Google's Chromecast is cheap and awesome, but it only performs a very specific set of functions, and even venturing out as far as tab casting gives murky results. Dell's Wyse Cloud Connect, formerly known as Project Ophelia, is a little dongle that can toss up a full Android desktop on any HDMI or MHL-enabled display, and it's now available for purchase. It comes with complete access to the Play Store, so you can use it to keep up with episodes of The Daily Show, listen to Lady Gaga, defend towers, or, you know, be productive.
Update: Google has announced that the deal is official on its investor relations site, and Motorola had its say too. The deal is worth $2.91 billion, with $1.41 billion paid at closing ($660m in cash and $750m in stock). Lenovo gets 2000 patents in the deal, plus a licensing arrangement with Google. Original post follows.
Google is always doing surprising things, but this is probably not something anyone would have predicted yesterday.
AllThingsD spinoff Re/code is reporting this morning that Google and Samsung have reached a series of "broad agreements" regarding the latter's modifications to the Android OS, and it may be music to the ears of Android enthusiasts everywhere.
According to an unnamed source (of course!), Google wasn't exactly happy with the direction the Korean OEM had been moving with the OS, particularly in the way it had been promoting its own content services on devices.
Not content with being the world's biggest phone manufacturer, Samsung has decided to break into the retail space in a big way. The company already has three stand-alone Samsung stores in Spain, operated by the established retailer Carphone Warehouse. Now the two companies have announced that Samsung will expand the program, completely converting over 60 existing Carphone Warehouse retail locations into Samsung-excusive stores.
Samsung already operates "mini stores" inside many Best Buy retail locations.
LG is expected to make the G Pro 2 official at Mobile World Congress next month, but the device is parading around in front of the camera already. The images that popped up on a Korean forum look just like you might expect. It's has those back-mounted buttons from the G2, but on a larger frame.
There's nothing for scale in the photo, so it's hard to tell exactly how big the phone is – the placement and size of the buttons make it look at least a little larger.
Diversify and fill all niches. Samsung seems to have learned its basic sciences, because they're applying a naturalist approach to the tablet market: a ton of models for consumers, new specialized versions for professionals, and now a tablet made just for the lucrative education market. Today Samsung announced a new Galaxy Tab especially for K-12 schools. It's only new in a technical sense - the hardware is clearly a black 10-inch Galaxy Tab 3.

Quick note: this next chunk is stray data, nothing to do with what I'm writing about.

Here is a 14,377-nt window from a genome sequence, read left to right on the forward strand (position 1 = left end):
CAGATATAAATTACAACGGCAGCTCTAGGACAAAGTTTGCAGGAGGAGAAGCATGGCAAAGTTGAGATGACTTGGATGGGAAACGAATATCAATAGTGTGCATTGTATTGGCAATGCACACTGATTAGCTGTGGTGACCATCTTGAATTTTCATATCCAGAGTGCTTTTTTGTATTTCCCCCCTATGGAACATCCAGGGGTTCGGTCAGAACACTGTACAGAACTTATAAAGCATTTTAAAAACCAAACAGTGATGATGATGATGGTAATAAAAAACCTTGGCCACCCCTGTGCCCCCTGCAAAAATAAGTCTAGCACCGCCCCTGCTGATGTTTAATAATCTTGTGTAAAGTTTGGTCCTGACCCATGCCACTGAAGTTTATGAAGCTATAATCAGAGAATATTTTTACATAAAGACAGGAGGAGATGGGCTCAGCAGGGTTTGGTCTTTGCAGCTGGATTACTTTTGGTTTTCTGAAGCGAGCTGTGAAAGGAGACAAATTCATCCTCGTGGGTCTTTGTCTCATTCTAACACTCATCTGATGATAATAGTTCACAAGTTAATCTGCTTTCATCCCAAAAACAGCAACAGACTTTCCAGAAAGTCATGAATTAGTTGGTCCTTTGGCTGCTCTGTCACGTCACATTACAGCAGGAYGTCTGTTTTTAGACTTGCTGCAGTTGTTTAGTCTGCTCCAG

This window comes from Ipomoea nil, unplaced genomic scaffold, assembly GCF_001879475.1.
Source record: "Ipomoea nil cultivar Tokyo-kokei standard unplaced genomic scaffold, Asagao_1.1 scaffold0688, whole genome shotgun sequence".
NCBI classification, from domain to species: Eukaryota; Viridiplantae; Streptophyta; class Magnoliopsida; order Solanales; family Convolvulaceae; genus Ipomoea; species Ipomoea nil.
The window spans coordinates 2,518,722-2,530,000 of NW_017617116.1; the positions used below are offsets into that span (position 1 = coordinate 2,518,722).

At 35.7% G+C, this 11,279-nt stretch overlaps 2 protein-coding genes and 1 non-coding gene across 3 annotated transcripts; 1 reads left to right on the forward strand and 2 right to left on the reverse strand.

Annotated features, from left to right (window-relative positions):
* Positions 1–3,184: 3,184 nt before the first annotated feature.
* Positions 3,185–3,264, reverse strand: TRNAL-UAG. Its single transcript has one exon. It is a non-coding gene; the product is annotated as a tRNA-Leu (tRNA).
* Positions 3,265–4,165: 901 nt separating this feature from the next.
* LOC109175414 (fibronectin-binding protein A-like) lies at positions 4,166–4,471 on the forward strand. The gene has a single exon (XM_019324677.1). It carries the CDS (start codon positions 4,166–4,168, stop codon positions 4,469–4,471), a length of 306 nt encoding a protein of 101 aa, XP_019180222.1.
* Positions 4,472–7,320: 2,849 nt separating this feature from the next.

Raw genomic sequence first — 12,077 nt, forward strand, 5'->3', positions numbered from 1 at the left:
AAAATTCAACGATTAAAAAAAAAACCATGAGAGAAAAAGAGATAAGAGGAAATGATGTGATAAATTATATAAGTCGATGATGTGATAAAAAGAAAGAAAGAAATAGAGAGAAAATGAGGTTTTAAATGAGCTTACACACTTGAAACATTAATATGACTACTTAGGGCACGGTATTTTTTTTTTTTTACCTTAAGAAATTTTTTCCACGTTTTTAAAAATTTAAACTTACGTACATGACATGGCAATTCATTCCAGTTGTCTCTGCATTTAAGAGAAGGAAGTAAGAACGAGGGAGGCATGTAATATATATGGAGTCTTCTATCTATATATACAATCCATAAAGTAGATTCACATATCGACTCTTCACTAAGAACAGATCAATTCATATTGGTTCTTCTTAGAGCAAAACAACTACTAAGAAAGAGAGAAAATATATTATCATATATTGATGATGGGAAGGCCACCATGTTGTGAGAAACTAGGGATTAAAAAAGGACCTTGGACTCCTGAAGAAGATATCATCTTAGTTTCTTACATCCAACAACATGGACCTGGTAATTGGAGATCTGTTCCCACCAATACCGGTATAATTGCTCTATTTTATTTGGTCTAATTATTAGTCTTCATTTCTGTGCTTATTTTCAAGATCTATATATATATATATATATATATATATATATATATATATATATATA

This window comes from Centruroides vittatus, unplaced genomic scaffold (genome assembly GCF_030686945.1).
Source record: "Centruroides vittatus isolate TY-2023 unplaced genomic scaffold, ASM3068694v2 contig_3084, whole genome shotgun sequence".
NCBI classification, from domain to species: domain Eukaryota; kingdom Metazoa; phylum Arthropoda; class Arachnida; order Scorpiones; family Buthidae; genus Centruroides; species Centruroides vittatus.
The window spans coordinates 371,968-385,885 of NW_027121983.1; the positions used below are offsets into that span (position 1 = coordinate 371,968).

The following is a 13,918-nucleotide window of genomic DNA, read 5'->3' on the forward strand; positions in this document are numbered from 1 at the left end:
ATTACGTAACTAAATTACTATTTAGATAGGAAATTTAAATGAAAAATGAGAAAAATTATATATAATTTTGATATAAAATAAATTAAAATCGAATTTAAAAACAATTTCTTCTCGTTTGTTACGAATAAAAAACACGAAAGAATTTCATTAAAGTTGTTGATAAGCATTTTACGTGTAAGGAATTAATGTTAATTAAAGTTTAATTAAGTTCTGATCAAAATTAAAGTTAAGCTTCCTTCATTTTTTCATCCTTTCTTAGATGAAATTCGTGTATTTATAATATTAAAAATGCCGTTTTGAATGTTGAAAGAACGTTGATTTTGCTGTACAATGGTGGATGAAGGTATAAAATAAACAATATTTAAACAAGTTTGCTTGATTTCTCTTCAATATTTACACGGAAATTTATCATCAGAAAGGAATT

Last month the upgraded Butterfly S got the last version of Jelly Bean and the shiny new Sense 5.5 UI, and it looks like HTC's software team has worked their way to the original Butterfly model. Noted HTC leaker @LlabTooFer posted the over-the-air update screen this morning, and at least one blog showed the same software update going out in Malaysia yesterday. According to a Twitter reply, the Taiwanese variant is being updated as well.
If Samsung has not yet scared you away with its recent indiscretions, the new NotePRO 12.2 can be pre-ordered in the UK. You won't even have to wait very long for this stylus-friendly monster to ship. Samsung expects the NotePro (Samsung usually leaves the screen size off) to hop a truck to your home on February 4th.
The NotePro is very similar to the previously announced 2014 version of the Note 10.1, except for the size, of course.
Back when NVIDIA announced its Tegra Note platform, it was said that several manufacturers would be producing their own versions of the unit. The basic components are the same – Tegra 4, 1GB RAM, 1280x800 display, etc. – but each manufacturer is still free to tweak and change the design as they see fit. HP's Slate 7 Extreme is a perfect example of this – it looks nothing like the EVGA Tegra Note 7 (which was the first TN7 device to market), yet it packs all the same features.
The Notion Ink Adam II has been a long time coming, with the Indian manufacturer having announced two years ago that it was using Texas Instruments components inside the upcoming device. It finally became available for purchase just last month - in India. While the tablet is still not shipping to most of the planet, today is the day that the Adam II becomes available in Europe. The WiFi model goes for 219 euros, while the 3G model goes for 30 euros more.